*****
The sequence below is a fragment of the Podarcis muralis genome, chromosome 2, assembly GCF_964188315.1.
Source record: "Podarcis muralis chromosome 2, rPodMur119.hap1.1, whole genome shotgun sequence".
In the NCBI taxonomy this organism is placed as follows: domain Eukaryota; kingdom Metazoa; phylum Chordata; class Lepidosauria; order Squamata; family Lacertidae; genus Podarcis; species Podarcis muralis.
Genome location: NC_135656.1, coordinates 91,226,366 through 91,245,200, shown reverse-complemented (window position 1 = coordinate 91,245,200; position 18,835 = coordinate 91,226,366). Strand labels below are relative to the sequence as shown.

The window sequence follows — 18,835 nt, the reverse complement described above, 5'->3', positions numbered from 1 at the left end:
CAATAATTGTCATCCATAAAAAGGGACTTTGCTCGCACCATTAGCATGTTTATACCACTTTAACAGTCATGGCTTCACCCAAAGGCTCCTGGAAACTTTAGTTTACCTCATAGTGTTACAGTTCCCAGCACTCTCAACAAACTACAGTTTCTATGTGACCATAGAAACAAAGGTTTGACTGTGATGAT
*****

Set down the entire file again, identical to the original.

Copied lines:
The sequence below is a fragment of the Podarcis muralis genome, chromosome 2, assembly GCF_964188315.1.
Source record: "Podarcis muralis chromosome 2, rPodMur119.hap1.1, whole genome shotgun sequence".
In the NCBI taxonomy this organism is placed as follows: domain Eukaryota; kingdom Metazoa; phylum Chordata; class Lepidosauria; order Squamata; family Lacertidae; genus Podarcis; species Podarcis muralis.
Genome location: NC_135656.1, coordinates 91,226,366 through 91,245,200, shown reverse-complemented (window position 1 = coordinate 91,245,200; position 18,835 = coordinate 91,226,366). Strand labels below are relative to the sequence as shown.

The window sequence follows — 18,835 nt, the reverse complement described above, 5'->3', positions numbered from 1 at the left end:
CAATAATTGTCATCCATAAAAAGGGACTTTGCTCGCACCATTAGCATGTTTATACCACTTTAACAGTCATGGCTTCACCCAAAGGCTCCTGGAAACTTTAGTTTACCTCATAGTGTTACAGTTCCCAGCACTCTCAACAAACTACAGTTTCTATGTGACCATAGAAACAAAGGTTTGACTGTGATGAT